Challenge 2. Earth and the Poles – understanding how polar processes impact the global system
Although the polar regions are remote from the world’s major centres of population, processes at work in these regions affect all of us. Exchange of heat and fresh water between the cold polar atmosphere and the underlying oceans is a major driver of the circulation of the atmosphere and the oceans and is thus an important control on global climate.
Vast amounts of fresh water are locked up in Antarctica and Greenland; loss of these areas is now responsible for ~30% of global sea level rise. The biologically-productive polar oceans are important sinks for carbon dioxide and heat. These waters are central to the regulation of global climate.
Only by studying the far-reaching impacts of changes in the polar regions will we be able to fully understand the potential for change elsewhere on the planet.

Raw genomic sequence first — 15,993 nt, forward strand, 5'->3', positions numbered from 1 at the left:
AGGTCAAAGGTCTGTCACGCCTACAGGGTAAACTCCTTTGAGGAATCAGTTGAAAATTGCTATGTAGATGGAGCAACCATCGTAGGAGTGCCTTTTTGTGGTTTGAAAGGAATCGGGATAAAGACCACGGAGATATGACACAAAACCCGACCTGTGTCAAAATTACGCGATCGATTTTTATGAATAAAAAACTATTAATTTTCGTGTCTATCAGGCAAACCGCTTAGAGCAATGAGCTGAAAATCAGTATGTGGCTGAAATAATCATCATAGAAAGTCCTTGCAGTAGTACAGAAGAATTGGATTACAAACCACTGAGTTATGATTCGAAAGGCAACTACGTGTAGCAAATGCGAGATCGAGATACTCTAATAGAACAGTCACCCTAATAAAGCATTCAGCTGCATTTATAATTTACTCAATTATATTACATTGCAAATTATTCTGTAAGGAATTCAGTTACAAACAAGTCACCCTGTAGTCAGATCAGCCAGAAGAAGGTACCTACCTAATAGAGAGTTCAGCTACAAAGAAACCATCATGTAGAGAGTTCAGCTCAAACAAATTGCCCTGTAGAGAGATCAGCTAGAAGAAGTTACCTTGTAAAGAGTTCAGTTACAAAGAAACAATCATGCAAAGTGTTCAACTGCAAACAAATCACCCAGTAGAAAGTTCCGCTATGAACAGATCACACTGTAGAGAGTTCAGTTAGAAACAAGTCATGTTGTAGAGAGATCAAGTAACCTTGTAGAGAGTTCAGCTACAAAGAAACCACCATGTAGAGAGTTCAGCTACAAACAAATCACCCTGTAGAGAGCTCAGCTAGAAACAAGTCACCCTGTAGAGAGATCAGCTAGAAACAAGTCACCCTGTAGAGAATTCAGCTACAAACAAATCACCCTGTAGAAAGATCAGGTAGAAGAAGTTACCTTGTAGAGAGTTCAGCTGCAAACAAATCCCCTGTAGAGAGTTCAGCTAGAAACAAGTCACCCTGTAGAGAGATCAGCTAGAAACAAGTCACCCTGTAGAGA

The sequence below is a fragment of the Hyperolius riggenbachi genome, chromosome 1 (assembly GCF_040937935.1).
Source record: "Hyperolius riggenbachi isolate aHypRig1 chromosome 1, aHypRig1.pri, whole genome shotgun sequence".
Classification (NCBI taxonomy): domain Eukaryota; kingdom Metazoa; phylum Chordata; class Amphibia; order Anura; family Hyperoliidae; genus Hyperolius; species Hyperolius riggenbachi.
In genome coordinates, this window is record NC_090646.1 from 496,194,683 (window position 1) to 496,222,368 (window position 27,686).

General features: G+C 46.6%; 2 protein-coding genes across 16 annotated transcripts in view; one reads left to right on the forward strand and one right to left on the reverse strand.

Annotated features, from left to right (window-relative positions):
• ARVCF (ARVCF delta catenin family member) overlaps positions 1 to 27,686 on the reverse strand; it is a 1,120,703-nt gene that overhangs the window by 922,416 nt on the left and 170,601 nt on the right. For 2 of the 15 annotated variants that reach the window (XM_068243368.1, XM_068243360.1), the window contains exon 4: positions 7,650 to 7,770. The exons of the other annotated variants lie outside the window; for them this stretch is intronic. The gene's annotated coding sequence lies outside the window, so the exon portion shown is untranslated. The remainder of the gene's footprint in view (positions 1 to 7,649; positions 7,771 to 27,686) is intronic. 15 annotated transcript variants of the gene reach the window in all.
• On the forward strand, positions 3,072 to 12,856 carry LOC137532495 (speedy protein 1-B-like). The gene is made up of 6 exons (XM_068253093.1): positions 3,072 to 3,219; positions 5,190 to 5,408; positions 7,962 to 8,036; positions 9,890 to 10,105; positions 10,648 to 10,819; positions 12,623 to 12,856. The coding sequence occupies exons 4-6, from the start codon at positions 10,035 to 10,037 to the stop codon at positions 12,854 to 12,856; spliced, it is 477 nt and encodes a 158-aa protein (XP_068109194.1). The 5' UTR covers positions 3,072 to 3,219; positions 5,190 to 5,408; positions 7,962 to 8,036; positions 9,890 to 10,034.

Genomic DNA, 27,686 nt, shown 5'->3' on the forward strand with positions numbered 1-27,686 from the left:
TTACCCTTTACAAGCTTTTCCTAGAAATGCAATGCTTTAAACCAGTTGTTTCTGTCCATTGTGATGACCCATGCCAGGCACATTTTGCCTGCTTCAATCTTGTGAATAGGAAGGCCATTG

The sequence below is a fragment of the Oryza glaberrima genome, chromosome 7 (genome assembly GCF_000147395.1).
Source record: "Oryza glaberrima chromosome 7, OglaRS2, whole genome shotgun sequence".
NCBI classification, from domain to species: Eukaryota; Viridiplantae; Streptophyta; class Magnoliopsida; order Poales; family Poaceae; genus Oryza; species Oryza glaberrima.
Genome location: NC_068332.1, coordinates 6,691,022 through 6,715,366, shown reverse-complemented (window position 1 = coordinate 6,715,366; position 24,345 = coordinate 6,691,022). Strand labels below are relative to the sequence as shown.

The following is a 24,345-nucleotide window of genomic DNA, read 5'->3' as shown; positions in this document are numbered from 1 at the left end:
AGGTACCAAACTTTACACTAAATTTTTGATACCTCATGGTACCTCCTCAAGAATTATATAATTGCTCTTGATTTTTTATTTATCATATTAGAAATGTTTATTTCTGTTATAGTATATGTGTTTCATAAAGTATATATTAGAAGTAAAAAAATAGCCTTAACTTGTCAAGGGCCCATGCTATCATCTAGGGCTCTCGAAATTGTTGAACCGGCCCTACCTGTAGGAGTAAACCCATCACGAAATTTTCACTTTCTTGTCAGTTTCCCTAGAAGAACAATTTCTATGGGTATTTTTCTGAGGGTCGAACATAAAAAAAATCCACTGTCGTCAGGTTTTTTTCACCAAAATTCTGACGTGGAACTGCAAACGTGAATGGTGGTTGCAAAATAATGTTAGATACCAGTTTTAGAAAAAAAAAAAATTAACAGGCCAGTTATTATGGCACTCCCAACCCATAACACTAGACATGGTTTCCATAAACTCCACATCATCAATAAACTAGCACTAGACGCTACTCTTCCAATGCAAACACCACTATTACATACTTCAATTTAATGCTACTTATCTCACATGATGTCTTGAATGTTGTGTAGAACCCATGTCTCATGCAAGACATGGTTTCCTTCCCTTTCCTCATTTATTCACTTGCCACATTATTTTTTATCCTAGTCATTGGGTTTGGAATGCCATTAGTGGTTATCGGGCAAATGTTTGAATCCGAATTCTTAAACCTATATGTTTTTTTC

Understanding how the poles connect to the rest of the global system requires polar scientists of different disciplines to work together and to collaborate with those studying the Earth as a integrated system. An important part of this process is to ensure that polar processes are properly represented in models of the Earth System being developed for making predictions of global climate and environmental change. With its culture of highly interdisciplinary working, and strong links with global modelling centres (e.g., the UK Meteorological Office) BAS is well-positioned to address this challenge and to continue to break down traditional boundaries between scientific disciplines.